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California Buttercup
Ranunculus californicus
  
About California Buttercup (Ranunculus californicus) 16 Nurseries Carry This Plant The California buttercup (Ranunculus californicus), a perennial herb of the Ranunculaceae family, brightens much of California (except the deserts) with 3/4 inch, remarkably glossy, deep yellow flowers, each with 9 to 17 petals. Their native habitat extends into Baja California, Oregon, and some Pacific coast islands. There are two recognized Varieties: Var californicus is widespread and the flowers rise above the basal leaves on 1 ft to 2ft branching stems. Var cuneatus is found primarily on the north-central coast and blooms from short stems, giving this variety the look of a low ground cover. By mid-summer the flowers have shed seed, and the plant is dormant. New seedlings readily volunteer in late winter to spring. Propagate easily by seed from seed companies and local exchanges. Nursery plants may occasionally be available.

For the garden, plant this buttercup in front of the border and in meadows with native annuals and bulbs, blue-eyed grass, shooting stars, woolly blue-curls, and other natives that require little, if any, supplemental summer irrigation. Buttercups are not only worthy cut flowers but also a good source of nutrition. Toast them in a frying pan briefly. Use in porridge or grind and add to baked goods. Don't miss this easy to grow and quite appealing native. Often riparian or semi-riparian in the drier parts of its range.
Plant Description
Plant Type
Plant Type
Perennial Herb

Size
Size
0.6 - 2.3 ft tall
6 in wide

Form
Form
Fountain

Growth Rate
Growth Rate
Fast

Dormancy
Dormancy
Summer Deciduous

Flower Color
Flower Color
Yellow

Flowering Season
Flowering Season
Winter, Spring

Wildlife Supported
 
A variety of insects are attracted to the flowers, especially native bees

 
Butterflies & moths hosted ( 3 likely * ) SHOW ALL

Landscaping Information
Sun
Sun
Part Shade, Full Sun

Moisture
Moisture
Moderate - High, Low

Summer Irrigation
Summer Irrigation
Never irrigate once established

Nurseries
Nurseries

Ease of Care
Ease of Care
Very Easy

Cold Tolerance
Cold Tolerance
Tolerates cold to 10° F

Soil Drainage
Soil Drainage
Fast, Medium, Slow

Soil Description
Soil Description
Adaptable. Soil PH: 5 - 8

Common uses
Common uses
Bee Gardens

Companion Plants
Companion Plants
Dodecatheon clevelandii (Shooting Star), Sisyrinchium bellum (Blue-eyed Grass), Trichostema lancolatum (wooly blue-curls)

Maintenance
Maintenance
Cut plant to the ground as it goes dormant in summer.

Propagation
Propagation?
Allow seed pods to dry on the plant. In late winder/spring, the seeds will sprout nicely in situ. No special treatment is needed for seeds collected for propagation offsite.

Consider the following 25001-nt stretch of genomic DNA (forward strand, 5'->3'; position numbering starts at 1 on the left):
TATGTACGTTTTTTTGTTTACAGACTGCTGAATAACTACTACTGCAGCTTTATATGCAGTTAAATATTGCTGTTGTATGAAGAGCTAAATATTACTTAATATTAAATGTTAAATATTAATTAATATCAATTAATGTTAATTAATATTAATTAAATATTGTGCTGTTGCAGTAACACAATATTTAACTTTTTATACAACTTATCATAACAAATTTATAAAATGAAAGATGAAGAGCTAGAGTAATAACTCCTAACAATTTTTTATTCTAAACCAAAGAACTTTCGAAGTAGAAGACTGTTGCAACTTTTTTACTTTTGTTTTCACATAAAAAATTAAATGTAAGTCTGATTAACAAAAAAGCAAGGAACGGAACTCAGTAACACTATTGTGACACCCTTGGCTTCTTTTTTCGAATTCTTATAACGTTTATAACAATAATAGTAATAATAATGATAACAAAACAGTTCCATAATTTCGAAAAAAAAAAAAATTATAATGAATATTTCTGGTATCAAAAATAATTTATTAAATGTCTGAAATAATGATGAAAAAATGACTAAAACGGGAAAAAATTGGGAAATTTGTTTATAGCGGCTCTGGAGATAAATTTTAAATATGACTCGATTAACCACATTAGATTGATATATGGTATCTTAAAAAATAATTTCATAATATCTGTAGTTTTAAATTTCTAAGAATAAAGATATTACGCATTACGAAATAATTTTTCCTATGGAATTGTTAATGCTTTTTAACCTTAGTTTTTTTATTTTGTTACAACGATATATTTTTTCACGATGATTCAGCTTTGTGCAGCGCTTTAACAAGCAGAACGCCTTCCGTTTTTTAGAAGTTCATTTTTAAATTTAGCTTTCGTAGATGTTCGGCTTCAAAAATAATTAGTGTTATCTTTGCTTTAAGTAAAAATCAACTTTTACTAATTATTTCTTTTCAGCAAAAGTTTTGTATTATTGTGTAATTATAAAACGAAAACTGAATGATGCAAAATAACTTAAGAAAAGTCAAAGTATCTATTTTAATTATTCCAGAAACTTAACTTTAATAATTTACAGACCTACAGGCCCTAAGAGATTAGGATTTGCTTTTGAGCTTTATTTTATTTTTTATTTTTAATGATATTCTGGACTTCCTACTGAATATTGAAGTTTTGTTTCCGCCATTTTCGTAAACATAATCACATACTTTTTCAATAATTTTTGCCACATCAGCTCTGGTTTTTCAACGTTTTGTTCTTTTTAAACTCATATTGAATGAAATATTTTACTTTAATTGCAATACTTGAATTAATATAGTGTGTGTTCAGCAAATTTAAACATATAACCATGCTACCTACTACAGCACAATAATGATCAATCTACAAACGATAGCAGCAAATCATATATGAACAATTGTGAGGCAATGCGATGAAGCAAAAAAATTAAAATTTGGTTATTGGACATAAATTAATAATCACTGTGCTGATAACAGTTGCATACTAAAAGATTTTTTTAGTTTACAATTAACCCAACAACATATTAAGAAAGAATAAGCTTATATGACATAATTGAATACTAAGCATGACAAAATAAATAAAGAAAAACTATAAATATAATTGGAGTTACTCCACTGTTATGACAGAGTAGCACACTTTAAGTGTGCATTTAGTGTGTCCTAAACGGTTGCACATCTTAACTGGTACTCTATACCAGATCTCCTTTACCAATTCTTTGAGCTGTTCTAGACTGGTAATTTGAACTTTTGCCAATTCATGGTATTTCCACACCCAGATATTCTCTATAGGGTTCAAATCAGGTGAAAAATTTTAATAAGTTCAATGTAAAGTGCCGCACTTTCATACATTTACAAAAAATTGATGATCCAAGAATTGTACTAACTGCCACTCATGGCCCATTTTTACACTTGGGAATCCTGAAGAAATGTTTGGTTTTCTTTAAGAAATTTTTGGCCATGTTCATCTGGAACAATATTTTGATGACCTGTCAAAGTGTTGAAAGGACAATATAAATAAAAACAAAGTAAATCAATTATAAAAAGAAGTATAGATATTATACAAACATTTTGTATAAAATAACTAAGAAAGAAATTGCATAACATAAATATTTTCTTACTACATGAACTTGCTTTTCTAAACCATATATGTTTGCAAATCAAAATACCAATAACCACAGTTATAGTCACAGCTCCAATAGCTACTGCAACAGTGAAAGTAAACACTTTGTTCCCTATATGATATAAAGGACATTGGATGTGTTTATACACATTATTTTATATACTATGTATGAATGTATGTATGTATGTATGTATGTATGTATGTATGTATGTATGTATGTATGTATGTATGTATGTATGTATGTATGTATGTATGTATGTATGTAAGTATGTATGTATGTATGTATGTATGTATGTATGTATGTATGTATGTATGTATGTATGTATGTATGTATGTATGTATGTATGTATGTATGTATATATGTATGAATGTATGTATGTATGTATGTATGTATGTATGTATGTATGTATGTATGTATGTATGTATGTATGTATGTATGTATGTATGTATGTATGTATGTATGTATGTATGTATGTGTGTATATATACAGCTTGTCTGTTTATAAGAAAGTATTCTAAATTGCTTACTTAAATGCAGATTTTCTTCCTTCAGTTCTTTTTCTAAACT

Sunset Zones
Sunset Zones?
2, 3, 4*, 5*, 6*, 7, 8, 9, 14*, 15*, 16*, 17*, 18*, 19*, 20*, 21*, 22, 23, 24

Natural Setting
Site Type
Site Type
Many and varied wet and dry places from the coast ranges to foothill grasslands to meadows and woodlands below about 7,000 ft. Often found in open areas.

Climate
Climate
Annual Precipitation: 6.3" - 87.4", Summer Precipitation: 0.14" - 3.00", Coldest Month: 27.0" - 56.0", Hottest Month: 50.0" - 84.0", Humidity: 0.07" - 34.82", Elevation: -293" - 8087"

Alternative Names
Common Names: Common Buttercup


Sources include: Wikipedia. All text shown in the "About" section of these pages is available under the Creative Commons Attribution-ShareAlike License. Plant observation data provided by the participants of the California Consortia of Herbaria, Sunset information provided by Jepson Flora Project. Propogation from seed information provided by the Santa Barbara Botanical Garden from "Seed Propagation of Native California Plants" by Dara E. Emery. Sources of plant photos include CalPhotos, Wikimedia Commons, and independent plant photographers who have agreed to share their images with Calscape. Other general sources of information include Calflora, CNPS Manual of Vegetation Online, Jepson Flora Project, Las Pilitas, Theodore Payne, Tree of Life, The Xerces Society, and information provided by CNPS volunteer editors, with special thanks to Don Rideout. Climate data used in creation of plant range maps is from PRISM Climate Group, Oregon State University, using 30 year (1981-2010) annual "normals" at an 800 meter spatial resolution.

Links:   Jepson eFlora Taxon Page  CalPhotos  Wikipedia  Calflora


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